God Controls the Outcome
How do you gain favor in bad situations? It’s easy! You trust and obey God. Sometimes God uses you to save others, and sometimes He uses others to save you. We can never understand the fullness of His reasons, but we need to trust it even if the situation turns dire. You may be the reason some people are thriving.
I look back at my life, and I have been in some shady situations. I know myself and the people around me only made it out by the grace of God. Maybe the favor on my life saved us, but there was no doubt it was God.
I grew up in a rough neighborhood, and even when God delivered me from it, I found a way to get in the middle of trouble. I caused a lot of my problems. I remember when I was falsely accused and facing legal troubles, God used my cousins – who were not Christians – to save and help me in my time of need. God allowed me to have supernatural favor with them, and they were able to help me. What the devil meant for evil, God turned it around for my good. The charges were dropped, and my record was clean. God cleared my name, and I learned a huge lesson about being with the wrong people. God spared my life may be to do what I am doing now, sharing my testimony to bless someone else’s life.
In Acts 27:27-44, Paul was the reason everyone on a shipwreck survived. He was favored and blessed, so those around him received the blessing.
“The soldiers planned to kill the prisoners to prevent any of them from swimming away and escaping. But the centurion wanted to spare Paul’s life and kept them from carrying out their plan. He ordered those who could swim to jump overboard first and get to land. The rest were to get there on planks or on other pieces of the ship. In this way, everyone reached land safely” (Acts 27:42-44).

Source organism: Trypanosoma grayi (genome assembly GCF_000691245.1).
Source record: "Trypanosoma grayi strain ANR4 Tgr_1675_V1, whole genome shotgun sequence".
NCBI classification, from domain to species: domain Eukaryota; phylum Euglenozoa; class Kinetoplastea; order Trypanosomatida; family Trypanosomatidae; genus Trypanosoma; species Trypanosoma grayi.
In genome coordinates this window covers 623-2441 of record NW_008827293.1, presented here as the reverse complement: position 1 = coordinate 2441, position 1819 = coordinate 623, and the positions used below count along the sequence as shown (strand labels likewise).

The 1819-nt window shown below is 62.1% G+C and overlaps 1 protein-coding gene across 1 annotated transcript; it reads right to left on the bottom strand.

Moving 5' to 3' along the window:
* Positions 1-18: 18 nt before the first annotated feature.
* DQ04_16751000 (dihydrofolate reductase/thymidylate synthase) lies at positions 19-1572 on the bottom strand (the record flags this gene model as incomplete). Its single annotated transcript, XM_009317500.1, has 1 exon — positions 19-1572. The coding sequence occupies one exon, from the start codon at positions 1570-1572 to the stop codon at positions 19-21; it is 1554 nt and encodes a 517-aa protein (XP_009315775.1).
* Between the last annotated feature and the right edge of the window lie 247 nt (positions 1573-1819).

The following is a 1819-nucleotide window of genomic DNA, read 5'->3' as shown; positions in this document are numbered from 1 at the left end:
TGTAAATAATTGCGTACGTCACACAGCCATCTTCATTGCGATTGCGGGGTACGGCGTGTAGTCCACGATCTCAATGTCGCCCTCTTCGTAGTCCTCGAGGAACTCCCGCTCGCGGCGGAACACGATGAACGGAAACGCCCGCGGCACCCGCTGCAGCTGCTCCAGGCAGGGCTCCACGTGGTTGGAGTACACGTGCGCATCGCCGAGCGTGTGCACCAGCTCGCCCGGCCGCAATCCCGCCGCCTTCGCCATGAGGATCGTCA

Paul’s wisdom from God helped keep them alive. The soldier didn’t understand, but God was using him. Even if you are with people who don’t know Jesus, God can use them. He may give you favor with them to save your life and to be a testimony to someone else. Paul was spared to save another. Know that your life is not your own. God controls all things for His Will. How cool that we get to be part of His story!
1 Chronicles 21:22-24 22David said to him, “Let me have the site of your threshing floor so I can build an altar to the LORD, that the plague on the people may be stopped. Sell it to me at the full price.” 23Araunah said to David, “Take it! Let my lord the king do whatever pleases him. Look, I will give the oxen for the burnt offerings, the threshing sledges for the wood, and the wheat for the grain offering. I will give all this.” 24But King David replied to Araunah, “No, I insist on paying the full price. I will not take for the LORD what is yours, or sacrifice a burnt offering that costs me nothing.”
Because of David’s sin in numbering the people (see previous two days), he had chosen between three possible curses. He chose three days of plague. When the angel stood over Jerusalem with his sword drawn, David knew he must act. 70,000 had already died. He interceded for the people and asked that the curse fall on him and his family since he had committed the sin. The LORD told David, through the prophet Gad, to build an altar on the threshing floor of Araunah.